Old Objects, New Contexts, and Design-Centered Research for Sustainability
Anne Marchand, Stuart Walker | University of Calgary
The first part of this paper critiques the tendencies in design and politics to almost exclusively think about sustainability in terms of efficiency. In turn, it proposes an approach that includes the notion of sufficiency, in order to significantly contribute to a more socially and environmentally viable future. As a result of increasing the integration of the sufficiency principle or mindset in the development of design solutions, the physical and conceptual nature of objects as we know them is called into question. This issue is discussed and the challenges it raises as well as its implications for social and aesthetic conventions are examined. New visual and social ‘norms’ are seen as necessary to support paths towards substantive, meaningful change. The paper supports the idea that design has a significant contribution to make because it is a discipline skilled in envisioning and ‘materializing’ alternatives.
The second part of the paper addresses, in a design-centered manner, the issue of product disposability and design for sustainability. By re-perceiving unvalued objects via new contexts, and by reconciling old and new, diversity and homogeneity, the paper and its illustrative design examples provide an original reflection and contribution to the development of meaningful, enduring artifacts and design for sustainability.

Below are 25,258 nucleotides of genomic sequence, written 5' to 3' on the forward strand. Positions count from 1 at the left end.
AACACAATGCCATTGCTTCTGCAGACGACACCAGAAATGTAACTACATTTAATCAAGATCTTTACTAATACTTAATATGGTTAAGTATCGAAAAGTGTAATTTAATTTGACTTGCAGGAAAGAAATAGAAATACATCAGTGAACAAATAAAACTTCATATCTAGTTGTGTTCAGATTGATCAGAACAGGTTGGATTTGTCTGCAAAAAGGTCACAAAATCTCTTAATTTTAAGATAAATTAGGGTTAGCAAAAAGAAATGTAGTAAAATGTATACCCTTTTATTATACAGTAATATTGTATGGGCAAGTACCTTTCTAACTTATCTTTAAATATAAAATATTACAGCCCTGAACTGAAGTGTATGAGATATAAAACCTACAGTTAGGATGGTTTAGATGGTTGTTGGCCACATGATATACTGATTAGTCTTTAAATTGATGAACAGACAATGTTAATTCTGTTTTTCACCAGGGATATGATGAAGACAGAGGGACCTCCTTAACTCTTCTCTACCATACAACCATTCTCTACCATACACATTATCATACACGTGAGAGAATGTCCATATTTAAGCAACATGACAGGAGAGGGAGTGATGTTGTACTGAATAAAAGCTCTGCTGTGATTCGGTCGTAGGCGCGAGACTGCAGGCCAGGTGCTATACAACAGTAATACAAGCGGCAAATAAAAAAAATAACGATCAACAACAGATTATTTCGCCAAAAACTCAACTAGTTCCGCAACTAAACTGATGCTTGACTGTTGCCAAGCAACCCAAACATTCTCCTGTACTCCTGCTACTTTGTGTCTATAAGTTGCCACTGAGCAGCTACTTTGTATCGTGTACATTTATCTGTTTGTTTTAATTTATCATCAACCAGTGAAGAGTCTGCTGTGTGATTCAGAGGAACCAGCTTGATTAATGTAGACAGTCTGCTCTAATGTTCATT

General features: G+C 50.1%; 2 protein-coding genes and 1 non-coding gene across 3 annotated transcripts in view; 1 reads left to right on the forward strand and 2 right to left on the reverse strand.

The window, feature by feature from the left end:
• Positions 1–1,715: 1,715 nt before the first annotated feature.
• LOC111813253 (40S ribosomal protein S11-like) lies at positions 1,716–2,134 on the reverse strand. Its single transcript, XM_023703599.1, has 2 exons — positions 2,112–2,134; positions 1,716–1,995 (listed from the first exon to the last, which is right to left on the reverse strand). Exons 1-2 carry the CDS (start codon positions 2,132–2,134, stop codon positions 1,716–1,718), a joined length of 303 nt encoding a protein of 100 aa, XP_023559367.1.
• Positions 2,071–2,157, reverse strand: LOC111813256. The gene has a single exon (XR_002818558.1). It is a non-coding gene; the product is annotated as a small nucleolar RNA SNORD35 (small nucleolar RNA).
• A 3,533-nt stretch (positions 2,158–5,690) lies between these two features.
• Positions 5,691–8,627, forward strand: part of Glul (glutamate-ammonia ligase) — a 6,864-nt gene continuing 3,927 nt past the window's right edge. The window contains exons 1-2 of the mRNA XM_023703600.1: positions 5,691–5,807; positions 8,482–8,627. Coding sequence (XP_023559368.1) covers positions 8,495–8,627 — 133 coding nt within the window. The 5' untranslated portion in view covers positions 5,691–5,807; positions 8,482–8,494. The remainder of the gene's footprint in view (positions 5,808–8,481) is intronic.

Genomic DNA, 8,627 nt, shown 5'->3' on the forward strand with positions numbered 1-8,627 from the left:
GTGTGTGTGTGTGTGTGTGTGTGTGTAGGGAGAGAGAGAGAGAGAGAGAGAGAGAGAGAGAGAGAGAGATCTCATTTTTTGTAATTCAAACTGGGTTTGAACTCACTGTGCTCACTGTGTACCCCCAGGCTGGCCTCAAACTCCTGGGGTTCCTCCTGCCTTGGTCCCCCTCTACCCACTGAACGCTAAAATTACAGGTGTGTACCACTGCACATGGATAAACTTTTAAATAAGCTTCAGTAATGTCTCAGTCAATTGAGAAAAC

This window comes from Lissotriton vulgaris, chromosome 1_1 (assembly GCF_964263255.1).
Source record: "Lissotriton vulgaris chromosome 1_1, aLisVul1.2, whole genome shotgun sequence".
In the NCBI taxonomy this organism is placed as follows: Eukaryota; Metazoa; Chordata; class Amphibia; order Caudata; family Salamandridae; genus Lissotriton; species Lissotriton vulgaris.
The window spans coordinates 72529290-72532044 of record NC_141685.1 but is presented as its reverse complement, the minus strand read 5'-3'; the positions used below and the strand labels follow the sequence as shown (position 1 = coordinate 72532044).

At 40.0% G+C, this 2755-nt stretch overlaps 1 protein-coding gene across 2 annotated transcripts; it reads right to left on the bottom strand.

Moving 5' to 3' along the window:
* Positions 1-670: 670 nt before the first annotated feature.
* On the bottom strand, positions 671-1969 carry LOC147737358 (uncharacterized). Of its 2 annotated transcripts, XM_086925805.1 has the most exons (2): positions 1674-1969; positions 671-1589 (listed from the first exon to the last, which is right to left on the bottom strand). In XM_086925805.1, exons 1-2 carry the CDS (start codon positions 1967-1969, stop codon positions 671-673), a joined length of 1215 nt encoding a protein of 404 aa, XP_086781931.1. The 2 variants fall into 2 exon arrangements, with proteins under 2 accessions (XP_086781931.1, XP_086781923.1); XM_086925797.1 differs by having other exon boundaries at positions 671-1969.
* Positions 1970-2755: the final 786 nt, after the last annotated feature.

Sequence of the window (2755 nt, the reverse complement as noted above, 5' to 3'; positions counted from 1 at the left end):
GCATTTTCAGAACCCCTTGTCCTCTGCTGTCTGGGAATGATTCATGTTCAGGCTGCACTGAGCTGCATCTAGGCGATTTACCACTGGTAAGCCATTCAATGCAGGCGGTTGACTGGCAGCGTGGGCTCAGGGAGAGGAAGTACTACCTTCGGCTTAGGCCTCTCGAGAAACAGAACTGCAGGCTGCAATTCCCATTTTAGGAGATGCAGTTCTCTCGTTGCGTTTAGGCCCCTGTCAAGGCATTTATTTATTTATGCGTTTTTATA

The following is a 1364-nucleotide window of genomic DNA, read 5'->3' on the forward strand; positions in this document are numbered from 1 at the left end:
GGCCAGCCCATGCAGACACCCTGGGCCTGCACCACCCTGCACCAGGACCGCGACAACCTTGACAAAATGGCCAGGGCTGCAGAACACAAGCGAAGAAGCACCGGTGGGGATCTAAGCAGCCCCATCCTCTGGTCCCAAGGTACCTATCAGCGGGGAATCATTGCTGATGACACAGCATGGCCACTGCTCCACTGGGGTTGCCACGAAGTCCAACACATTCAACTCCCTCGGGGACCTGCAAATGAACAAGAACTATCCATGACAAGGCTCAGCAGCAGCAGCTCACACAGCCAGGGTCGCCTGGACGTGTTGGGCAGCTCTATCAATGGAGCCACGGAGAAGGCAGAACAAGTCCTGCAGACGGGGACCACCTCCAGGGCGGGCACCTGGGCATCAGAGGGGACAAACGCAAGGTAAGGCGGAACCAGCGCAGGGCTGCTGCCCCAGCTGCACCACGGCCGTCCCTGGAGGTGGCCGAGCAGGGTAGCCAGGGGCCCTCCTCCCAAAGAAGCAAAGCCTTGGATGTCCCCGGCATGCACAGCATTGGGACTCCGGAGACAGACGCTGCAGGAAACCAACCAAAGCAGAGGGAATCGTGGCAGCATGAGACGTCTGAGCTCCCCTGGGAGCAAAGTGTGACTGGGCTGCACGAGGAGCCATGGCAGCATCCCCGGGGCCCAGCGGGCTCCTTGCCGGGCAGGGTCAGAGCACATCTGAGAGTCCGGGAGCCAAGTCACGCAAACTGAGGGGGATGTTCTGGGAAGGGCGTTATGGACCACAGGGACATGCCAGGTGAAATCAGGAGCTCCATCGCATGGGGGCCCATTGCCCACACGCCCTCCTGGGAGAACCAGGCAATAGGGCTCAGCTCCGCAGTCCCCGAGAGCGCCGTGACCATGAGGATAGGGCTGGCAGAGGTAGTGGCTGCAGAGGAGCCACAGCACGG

The theoretical and practical research presented here looks at how design contributions can be applied to existing objects that have reached a stage where they are value-less and hence readily discarded. The research examines the concept of sustainable material- and visual-cultures and investigates, through design explorations, new ways of (re)designing objects and allowing them to evolve over time. 'Research through designing', a relatively recent approach to academic research that is being explored and is becoming well established at the authors' university, is briefly discussed. Tangible, experimental artifacts—and families of artifacts—that illustrate and explore the issues of sustainability, premature end-of-life, and elevation of objects, through building new connections between artifacts and contexts, are presented. The paper discusses these design strategies, and their conceptual meaning, which allow a transition from technologically and/or aesthetically obsolete products to useful objects that are of aesthetic interest and in line with the economic, social and environmental principles and priorities of sustainability. In this sense these explorations are attempts to connect beauty and bounty. This work builds on previous research and conceptual designs by one of the two authors that were recently described in Sustainable by Design: Explorations in Theory and Practice (Earthscan, 2006). The approach also relates to the work of designers such as the Droog group (Ramakers, 2004) in the Netherlands and the Boyms (Boym, 2002) in the United States, designers who challenge current way of thinking about objects and their conceptual and material nature over time, as well as the work of Thackera (2005), who discusses the need for designers to explore mechanisms for significant, distributed change.